Bars

Don't Call It a Bar Crawl: These Four Bars on Blake Street Are All the Same

These four bars on Blake Street are confusingly similar.
These four bars on Blake Street are confusingly similar. Catie Cheshire
On the southeast side of Blake Street between 19th and 20th streets sit Hayter’s & Co, Sports Column, The Refinery and Swanky’s Vittles and Libations. On nights out in LoDo, the four feel eerily similar, causing déjà vu for those hopping from bar to bar.

The basic concept of each is the same: a dark, narrow room with a bar on one side. Because the four are smashed together in a row, there are no windows in any of them, adding to that feeling that you’ve seen this place before. Swanky’s and the Refinery are the two bars that meld together most, with entrance doors in the same alcove and bouncers for each standing right next to each other, often asking confused bar-goers which place they intend to enter.

Across the street from what used to be Beta (before the club met its end when it lost its liquor license and was accused of being a public nuisance), the four bars are a microcosm of a downtown phenomenon: The area isn’t dead, but the bars here aren’t nearly as vibrant or unique as the people inside them.

On busy nights, these four bars on Blake Street fill with people enjoying nights out, mingling with friends and sipping on drinks. Switching from one to the other is easy — you don’t even have to deal with electric scooters clogging the sidewalk, because the four are connected by an elevated walkway. It’s almost like four bars in one, and it can really start to feel that way after a few drinks.
click to enlarge Swanky's and the Refinery feel the same, partially because their entrances are so close together. - CATIE CHESHIRE
Swanky's and the Refinery feel the same, partially because their entrances are so close together.
Catie Cheshire
But despite the similarities between the bars, there are some key differences. Here’s a small guide for anyone trying to figure out which bar their friends are in, or attempting to recall exactly where they made that particular memory:

Swanky’s is a Packers bar, though its website promises to welcome Rockies fans for every home game, too. The bar has free shuffleboard and Everclear-spiked adult slushies in a slew of flavors. It also has rotating eating challenges where people can get their picture on the wall for attempting (and sometimes succeeding) to eat wild amounts of food. Another way to get on the wall: Be from Wisconsin. The bar has a huge map of the state on display and encourages patrons to mark where they’re from.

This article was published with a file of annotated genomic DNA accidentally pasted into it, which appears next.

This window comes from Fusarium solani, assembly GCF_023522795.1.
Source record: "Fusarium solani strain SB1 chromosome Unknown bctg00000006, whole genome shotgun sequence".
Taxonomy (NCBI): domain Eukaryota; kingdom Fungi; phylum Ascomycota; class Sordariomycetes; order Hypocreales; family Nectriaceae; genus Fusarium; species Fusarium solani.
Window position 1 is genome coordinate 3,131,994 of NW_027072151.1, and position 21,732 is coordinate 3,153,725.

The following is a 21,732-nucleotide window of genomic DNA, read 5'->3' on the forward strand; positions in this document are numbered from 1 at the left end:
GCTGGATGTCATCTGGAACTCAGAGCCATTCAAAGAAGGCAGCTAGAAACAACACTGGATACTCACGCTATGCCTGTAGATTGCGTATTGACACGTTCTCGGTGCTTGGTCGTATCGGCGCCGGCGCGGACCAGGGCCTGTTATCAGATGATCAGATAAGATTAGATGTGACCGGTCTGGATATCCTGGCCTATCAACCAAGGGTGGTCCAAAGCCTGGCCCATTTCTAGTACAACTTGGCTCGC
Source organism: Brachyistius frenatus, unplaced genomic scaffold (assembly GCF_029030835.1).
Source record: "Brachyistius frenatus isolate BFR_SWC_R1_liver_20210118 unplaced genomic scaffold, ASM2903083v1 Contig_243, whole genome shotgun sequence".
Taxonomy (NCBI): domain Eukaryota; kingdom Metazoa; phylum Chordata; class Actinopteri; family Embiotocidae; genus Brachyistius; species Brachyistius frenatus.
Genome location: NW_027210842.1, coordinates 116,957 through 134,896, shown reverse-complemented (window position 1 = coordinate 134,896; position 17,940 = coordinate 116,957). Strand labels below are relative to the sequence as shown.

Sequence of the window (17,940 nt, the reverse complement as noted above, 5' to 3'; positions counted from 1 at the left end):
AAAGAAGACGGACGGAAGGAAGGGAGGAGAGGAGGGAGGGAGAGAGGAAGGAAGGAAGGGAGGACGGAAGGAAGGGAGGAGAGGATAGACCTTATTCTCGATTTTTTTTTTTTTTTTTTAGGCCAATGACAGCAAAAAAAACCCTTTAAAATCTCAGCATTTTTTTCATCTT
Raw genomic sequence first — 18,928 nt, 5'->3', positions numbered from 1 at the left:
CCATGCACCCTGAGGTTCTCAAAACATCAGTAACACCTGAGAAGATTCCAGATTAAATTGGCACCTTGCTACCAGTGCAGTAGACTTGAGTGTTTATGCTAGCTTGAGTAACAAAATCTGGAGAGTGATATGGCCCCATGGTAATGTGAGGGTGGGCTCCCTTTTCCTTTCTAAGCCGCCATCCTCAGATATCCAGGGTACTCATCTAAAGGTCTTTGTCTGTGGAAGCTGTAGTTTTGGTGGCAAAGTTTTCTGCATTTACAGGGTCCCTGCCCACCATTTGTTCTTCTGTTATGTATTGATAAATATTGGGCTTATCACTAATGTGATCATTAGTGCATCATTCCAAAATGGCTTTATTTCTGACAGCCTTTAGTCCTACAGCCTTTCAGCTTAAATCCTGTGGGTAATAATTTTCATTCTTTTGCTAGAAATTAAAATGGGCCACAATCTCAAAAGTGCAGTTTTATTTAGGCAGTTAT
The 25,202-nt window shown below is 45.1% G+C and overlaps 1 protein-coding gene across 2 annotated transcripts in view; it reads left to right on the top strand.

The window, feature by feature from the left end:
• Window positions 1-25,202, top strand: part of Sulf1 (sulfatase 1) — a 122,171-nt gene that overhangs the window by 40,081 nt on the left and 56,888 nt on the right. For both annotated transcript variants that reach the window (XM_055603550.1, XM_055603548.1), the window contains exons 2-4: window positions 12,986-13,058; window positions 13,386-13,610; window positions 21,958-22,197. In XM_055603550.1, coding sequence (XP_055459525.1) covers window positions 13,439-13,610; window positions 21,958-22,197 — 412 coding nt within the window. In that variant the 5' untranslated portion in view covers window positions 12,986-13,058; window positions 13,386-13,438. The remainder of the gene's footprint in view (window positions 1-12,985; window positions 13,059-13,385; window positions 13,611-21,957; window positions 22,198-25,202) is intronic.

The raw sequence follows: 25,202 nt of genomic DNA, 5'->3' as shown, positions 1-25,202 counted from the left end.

To the right of Swanky’s is the Refinery, which offers a variety of infused liquors and the option to add “buzz buttons” to any drink for $3. The little flowers numb the mouth, causing tingling and providing a twist on the sensation of knocking back a shot or sipping a drink.

Sports Column, on the other side of the Refinery, has a basketball hoop inside and hosts official Iowa Hawkeyes watch parties. The sports bar has plenty of TVs and its own rooftop patio. It's slightly larger than Swanky’s or the Refinery, with more seating and a tiled floor that will help patrons remember exactly what bar they’re in — if they just look down.

Hayter's has a bigger space for dancing, and DJs play on Thursdays, Fridays and Saturdays. The bar is dedicated to the party, with designated beer pong tables, peanut butter Jameson shots and hard lemonade dubbed Hayterade. It bills itself as a home away from home for Chicago sports fans and Ohio State football fans. Head up the stairs to visit Tap 14 on the rooftop, a slightly distinguishing feature.

Even though there are some differences between these booze-fueled neighbors, can it really be called a bar crawl if every bar you enter feels the same?

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Catie Cheshire is a staff writer at Westword. After getting her undergraduate degree at Regis University, she went to Arizona State University for a master's degree. She missed everything about Denver -- from the less-intense sun to the food, the scenery and even the bus system. Now she's reunited with Denver and writing news for Westword.
Contact: Catie Cheshire